Serverless for the open-minded opened up new opportunities. You still want to make sure you write a service once, but if you work correctly you can remove the global dependency of the code on a version of any specific function. In other words, in the monolithic architecture when you change a function, that change also affects every part of the code that calls that function, object or service. That dependency is the key problem. So how can we change that?
Instead of creating abstraction layers or services that depend on other services, you create a shared library of global functions. And here’s the key: when you pack a Serverless Task you include the latest version of the shared library code, test that small Task, and deploy. None of the other serverless Tasks that are running and using that Shared Code are affected. The other Tasks are using the version of the function code they were tested with. In fact they do not even have to be taken down as you update other Tasks. Most likely, if you built it correctly, a Task will be completely independent of any other Task in the system.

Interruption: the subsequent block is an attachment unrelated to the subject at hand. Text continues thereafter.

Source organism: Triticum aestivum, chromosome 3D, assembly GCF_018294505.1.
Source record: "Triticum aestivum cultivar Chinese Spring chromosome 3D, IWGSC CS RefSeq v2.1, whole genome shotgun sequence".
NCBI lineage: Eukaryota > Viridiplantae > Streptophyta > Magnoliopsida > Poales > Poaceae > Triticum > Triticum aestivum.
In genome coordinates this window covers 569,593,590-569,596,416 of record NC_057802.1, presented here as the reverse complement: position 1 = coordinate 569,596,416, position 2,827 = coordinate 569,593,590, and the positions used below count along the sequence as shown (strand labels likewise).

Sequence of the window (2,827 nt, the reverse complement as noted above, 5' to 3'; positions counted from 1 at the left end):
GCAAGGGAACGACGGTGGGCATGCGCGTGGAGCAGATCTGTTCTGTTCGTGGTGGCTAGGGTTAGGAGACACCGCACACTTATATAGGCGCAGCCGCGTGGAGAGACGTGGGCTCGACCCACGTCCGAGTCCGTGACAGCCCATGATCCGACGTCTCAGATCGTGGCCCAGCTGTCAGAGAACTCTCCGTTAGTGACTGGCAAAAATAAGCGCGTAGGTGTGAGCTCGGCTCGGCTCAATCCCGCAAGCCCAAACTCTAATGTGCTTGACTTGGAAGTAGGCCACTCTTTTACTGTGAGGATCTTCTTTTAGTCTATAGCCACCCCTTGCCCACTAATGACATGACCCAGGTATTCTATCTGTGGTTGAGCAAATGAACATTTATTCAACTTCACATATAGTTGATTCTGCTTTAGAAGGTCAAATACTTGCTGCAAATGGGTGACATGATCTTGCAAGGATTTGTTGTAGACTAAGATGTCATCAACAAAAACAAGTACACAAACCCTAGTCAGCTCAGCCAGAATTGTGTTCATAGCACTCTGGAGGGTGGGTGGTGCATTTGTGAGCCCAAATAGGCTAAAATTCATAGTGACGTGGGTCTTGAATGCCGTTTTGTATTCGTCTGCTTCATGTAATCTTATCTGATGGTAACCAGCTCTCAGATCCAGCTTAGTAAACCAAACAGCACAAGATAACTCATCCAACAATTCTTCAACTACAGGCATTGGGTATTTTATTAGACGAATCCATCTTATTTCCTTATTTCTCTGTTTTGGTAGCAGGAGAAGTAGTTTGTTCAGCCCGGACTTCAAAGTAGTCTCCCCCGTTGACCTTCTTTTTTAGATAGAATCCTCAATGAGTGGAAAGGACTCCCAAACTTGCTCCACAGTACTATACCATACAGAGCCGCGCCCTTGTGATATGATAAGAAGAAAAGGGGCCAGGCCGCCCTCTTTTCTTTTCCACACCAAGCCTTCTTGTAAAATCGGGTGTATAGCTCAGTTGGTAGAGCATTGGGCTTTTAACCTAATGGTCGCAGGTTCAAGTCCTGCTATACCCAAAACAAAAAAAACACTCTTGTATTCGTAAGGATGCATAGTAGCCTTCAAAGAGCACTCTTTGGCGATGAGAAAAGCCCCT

If you adhere to that flat architecture, you will now enjoy rapid bug fixing. You will have a very small blast area, meaning that a bug in a newly updated Task affects only the availability of that Tasks and may not disrupt any other Tasks in the system. You also do not need to maintain a Master Branch for the whole app, but rather manage each Task version independently. Since the program is split to small Tasks, there is very little need in merging code managed by a few people. Most Tasks are written by a single person. And, by maintaining a good set of Code Style conventions in the organization all developers are now fungible, meaning any developer can understand and fix other developers’ code.
How much does it cost?
At Phone.com we used to handle call events in our Core API in a traditional datacenter. We needed about four instances and two load balancers between the API service layers, to support a barrage of call state events coming from our telephony servers, millions per day. Once we moved the event handling to our serverless environment, where you pay on a per Task invocation, we reduces the cost by a factor of 10.